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Layoffs Hit Washington Post Mobile Team 108

Posted by timothy
from the tough-market dept.
imac.usr writes "The Huffington Post is reporting that The Washington Post has gone through yet another round of layoffs, but this time instead of cutting editorial positions, they're apparently cutting IT positions, specifically in the mobile applications department. According to Washington, DC media blog FishbowlDC, 54 people, including the General Manager of Mobile and Director of Mobile Products, were given the axe on Valentine's Day. A particularly damning quote from the FishbowlDC article: '"[CIO and VP Shaliesh] Prakash thinks these are 'inefficiencies' – that is the exact word he uses for human beings who are not useful according to him," said a source who spoke only on condition of anonymity. "Get rid of experienced people to save money, under the garb of streamlining is the new trend inside the Post."' Given that mobile products seem somewhat more likely to succeed than printed newspapers, this seems a strange decision at best."
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Layoffs Hit Washington Post Mobile Team

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  • by pepty (1976012) on Sunday February 17, 2013 @11:22AM (#42927905)
    Spot on (including the mouseover text), but I doubt news organizations would push their apps so hard unless their monetization of mobile visits required the apps Ads in the sidebar are too small when you load the paper with a normal webbrower; if you zoom in to read the article the ads will get pushed off the screen. No clicks, no revenue for the paper. Using the app means the right ads get sent to your platform and stay where you can see them, whether you like it or not. Hopefully they'll figure out that bad solutions to the problem of getting people to view ads just inspire draconian solutions on our end, like flashing ads spread all over the page inspired adblock and flashblock.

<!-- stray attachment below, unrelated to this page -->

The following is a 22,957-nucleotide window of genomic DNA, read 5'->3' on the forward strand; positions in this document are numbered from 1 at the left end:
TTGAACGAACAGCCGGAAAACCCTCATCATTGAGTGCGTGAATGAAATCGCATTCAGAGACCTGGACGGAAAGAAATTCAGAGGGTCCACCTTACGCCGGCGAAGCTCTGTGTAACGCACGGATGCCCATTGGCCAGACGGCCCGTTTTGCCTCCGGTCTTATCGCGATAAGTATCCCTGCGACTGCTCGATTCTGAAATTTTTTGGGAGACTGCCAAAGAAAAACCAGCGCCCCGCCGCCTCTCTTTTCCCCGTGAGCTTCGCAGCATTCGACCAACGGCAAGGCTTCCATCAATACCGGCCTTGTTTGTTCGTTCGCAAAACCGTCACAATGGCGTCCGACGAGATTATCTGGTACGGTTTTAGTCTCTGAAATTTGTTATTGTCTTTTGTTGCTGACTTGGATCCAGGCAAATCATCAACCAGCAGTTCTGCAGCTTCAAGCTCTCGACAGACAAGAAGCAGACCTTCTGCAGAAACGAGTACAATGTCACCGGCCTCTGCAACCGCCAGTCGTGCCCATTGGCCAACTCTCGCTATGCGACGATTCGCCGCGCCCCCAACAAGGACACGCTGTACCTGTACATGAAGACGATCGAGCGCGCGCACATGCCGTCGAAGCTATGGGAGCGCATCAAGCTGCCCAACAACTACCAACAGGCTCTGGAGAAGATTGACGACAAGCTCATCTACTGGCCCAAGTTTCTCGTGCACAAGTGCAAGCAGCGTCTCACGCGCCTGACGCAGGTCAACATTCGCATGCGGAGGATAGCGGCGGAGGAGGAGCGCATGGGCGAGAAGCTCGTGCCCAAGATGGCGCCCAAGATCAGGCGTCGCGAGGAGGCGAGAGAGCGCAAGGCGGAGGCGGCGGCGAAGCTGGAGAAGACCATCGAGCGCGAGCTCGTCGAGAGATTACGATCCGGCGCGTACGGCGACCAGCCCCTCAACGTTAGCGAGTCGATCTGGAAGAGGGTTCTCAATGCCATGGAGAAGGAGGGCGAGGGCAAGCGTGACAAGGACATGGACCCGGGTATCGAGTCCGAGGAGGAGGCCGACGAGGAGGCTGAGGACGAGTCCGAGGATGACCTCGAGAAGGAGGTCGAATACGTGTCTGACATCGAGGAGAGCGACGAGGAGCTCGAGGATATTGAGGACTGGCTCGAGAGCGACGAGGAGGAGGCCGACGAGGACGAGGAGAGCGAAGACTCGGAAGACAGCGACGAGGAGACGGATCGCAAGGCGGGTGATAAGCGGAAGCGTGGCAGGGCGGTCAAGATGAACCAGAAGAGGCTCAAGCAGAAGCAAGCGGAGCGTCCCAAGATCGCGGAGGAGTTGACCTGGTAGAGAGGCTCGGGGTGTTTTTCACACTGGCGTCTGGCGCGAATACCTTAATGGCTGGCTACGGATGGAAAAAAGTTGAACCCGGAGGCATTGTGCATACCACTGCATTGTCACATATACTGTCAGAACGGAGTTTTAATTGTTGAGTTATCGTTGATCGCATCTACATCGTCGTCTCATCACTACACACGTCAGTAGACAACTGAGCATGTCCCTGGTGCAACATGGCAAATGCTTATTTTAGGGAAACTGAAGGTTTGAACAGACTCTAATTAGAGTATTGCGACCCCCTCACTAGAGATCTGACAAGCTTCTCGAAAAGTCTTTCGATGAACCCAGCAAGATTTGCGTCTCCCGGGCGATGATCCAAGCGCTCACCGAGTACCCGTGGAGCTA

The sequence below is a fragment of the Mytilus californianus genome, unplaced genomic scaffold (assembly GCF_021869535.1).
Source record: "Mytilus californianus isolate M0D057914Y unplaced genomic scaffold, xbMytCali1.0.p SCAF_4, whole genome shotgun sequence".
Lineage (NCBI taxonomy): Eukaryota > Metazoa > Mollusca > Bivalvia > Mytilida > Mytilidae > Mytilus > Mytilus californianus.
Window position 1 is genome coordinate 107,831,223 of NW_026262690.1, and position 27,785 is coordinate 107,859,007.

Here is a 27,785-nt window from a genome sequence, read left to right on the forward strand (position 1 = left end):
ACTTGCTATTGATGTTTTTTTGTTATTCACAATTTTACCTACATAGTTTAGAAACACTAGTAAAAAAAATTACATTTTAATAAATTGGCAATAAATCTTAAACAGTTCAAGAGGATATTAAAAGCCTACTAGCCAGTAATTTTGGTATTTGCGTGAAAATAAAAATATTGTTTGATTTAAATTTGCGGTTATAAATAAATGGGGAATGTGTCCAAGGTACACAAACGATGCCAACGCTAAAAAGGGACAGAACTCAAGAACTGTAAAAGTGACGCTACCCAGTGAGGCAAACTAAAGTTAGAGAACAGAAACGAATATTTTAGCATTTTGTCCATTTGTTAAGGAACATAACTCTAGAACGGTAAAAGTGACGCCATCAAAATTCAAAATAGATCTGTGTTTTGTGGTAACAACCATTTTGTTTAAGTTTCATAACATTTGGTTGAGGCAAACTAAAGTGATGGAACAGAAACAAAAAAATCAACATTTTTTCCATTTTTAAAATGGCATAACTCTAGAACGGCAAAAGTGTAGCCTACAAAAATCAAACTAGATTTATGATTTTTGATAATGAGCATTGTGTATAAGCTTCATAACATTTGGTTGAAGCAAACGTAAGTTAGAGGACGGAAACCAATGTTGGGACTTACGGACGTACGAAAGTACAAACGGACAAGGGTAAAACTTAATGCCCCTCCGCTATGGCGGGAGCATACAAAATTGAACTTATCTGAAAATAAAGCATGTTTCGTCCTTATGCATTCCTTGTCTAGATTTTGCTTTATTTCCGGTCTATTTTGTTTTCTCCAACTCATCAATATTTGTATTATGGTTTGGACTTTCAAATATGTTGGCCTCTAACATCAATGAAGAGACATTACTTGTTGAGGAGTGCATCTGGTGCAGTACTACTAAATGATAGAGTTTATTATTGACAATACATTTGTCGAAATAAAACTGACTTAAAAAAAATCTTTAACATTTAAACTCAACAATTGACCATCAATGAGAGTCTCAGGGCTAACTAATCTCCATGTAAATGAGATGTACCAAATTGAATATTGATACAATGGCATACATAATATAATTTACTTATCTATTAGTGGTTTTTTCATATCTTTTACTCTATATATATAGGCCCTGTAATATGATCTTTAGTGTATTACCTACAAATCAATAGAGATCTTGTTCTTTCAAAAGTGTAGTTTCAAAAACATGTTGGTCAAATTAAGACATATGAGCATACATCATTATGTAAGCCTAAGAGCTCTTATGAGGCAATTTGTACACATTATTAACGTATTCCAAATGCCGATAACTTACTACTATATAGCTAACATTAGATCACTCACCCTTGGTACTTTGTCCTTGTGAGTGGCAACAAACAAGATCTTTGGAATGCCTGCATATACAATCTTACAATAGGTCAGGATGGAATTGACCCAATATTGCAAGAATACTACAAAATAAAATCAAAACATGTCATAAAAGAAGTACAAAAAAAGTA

• WaPo Employee here (Score:3, Informative)

    by Anonymous Coward on Sunday February 17, 2013 @05:42PM (#42930775)

    A few facts to clarify things here.

    The Post isn't getting rid of their entire mobile division. Basically, there was a product management team that collaborated with the news room and developers to build these products.

    It seems that once the core products were built, it was decided that the news room would just take over maintenance of these products and the people who created them were thanked with a pink slip in order to cut costs.

    Washington Post is a print-first company with absolutely no true desire to go mobile. It threatens their core (and dying) business model: maintaining circulation of a newspaper with overpriced ads.

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